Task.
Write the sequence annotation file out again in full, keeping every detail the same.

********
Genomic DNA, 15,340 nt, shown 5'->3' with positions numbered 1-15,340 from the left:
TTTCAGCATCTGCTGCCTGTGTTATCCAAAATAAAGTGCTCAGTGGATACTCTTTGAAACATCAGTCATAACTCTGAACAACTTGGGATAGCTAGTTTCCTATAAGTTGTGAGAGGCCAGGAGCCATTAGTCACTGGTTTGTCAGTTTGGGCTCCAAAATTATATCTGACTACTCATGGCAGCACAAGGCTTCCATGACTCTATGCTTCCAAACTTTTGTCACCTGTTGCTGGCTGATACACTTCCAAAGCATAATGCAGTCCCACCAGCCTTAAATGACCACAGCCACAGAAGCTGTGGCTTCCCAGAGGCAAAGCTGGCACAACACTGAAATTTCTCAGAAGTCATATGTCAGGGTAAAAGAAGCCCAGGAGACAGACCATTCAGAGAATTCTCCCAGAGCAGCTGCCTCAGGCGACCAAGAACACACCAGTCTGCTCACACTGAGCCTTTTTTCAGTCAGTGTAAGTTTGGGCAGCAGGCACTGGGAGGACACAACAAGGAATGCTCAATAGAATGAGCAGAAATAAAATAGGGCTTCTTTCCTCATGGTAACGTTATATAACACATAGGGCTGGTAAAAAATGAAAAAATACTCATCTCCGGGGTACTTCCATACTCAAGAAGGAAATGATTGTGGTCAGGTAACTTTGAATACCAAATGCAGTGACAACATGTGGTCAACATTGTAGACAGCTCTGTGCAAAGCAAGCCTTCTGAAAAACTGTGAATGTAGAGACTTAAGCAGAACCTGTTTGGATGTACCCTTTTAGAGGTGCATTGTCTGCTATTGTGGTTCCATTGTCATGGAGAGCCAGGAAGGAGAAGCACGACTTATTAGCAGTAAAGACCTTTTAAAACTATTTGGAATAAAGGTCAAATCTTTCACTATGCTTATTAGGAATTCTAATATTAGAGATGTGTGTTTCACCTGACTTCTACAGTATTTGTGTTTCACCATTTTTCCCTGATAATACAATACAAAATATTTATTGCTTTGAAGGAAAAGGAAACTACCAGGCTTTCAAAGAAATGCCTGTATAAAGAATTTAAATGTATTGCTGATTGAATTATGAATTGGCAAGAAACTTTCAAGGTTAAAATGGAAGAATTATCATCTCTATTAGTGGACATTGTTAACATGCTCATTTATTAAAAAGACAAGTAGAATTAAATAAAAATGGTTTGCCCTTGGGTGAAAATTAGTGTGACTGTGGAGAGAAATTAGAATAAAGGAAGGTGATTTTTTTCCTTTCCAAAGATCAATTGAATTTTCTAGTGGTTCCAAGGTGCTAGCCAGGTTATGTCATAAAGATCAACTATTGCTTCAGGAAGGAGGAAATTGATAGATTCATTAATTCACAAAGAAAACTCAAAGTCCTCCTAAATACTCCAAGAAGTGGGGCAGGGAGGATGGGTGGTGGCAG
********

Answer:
Genomic DNA, 15,340 nt, shown 5'->3' with positions numbered 1-15,340 from the left:
TTTCAGCATCTGCTGCCTGTGTTATCCAAAATAAAGTGCTCAGTGGATACTCTTTGAAACATCAGTCATAACTCTGAACAACTTGGGATAGCTAGTTTCCTATAAGTTGTGAGAGGCCAGGAGCCATTAGTCACTGGTTTGTCAGTTTGGGCTCCAAAATTATATCTGACTACTCATGGCAGCACAAGGCTTCCATGACTCTATGCTTCCAAACTTTTGTCACCTGTTGCTGGCTGATACACTTCCAAAGCATAATGCAGTCCCACCAGCCTTAAATGACCACAGCCACAGAAGCTGTGGCTTCCCAGAGGCAAAGCTGGCACAACACTGAAATTTCTCAGAAGTCATATGTCAGGGTAAAAGAAGCCCAGGAGACAGACCATTCAGAGAATTCTCCCAGAGCAGCTGCCTCAGGCGACCAAGAACACACCAGTCTGCTCACACTGAGCCTTTTTTCAGTCAGTGTAAGTTTGGGCAGCAGGCACTGGGAGGACACAACAAGGAATGCTCAATAGAATGAGCAGAAATAAAATAGGGCTTCTTTCCTCATGGTAACGTTATATAACACATAGGGCTGGTAAAAAATGAAAAAATACTCATCTCCGGGGTACTTCCATACTCAAGAAGGAAATGATTGTGGTCAGGTAACTTTGAATACCAAATGCAGTGACAACATGTGGTCAACATTGTAGACAGCTCTGTGCAAAGCAAGCCTTCTGAAAAACTGTGAATGTAGAGACTTAAGCAGAACCTGTTTGGATGTACCCTTTTAGAGGTGCATTGTCTGCTATTGTGGTTCCATTGTCATGGAGAGCCAGGAAGGAGAAGCACGACTTATTAGCAGTAAAGACCTTTTAAAACTATTTGGAATAAAGGTCAAATCTTTCACTATGCTTATTAGGAATTCTAATATTAGAGATGTGTGTTTCACCTGACTTCTACAGTATTTGTGTTTCACCATTTTTCCCTGATAATACAATACAAAATATTTATTGCTTTGAAGGAAAAGGAAACTACCAGGCTTTCAAAGAAATGCCTGTATAAAGAATTTAAATGTATTGCTGATTGAATTATGAATTGGCAAGAAACTTTCAAGGTTAAAATGGAAGAATTATCATCTCTATTAGTGGACATTGTTAACATGCTCATTTATTAAAAAGACAAGTAGAATTAAATAAAAATGGTTTGCCCTTGGGTGAAAATTAGTGTGACTGTGGAGAGAAATTAGAATAAAGGAAGGTGATTTTTTTCCTTTCCAAAGATCAATTGAATTTTCTAGTGGTTCCAAGGTGCTAGCCAGGTTATGTCATAAAGATCAACTATTGCTTCAGGAAGGAGGAAATTGATAGATTCATTAATTCACAAAGAAAACTCAAAGTCCTCCTAAATACTCCAAGAAGTGGGGCAGGGAGGATGGGTGGTGGCAG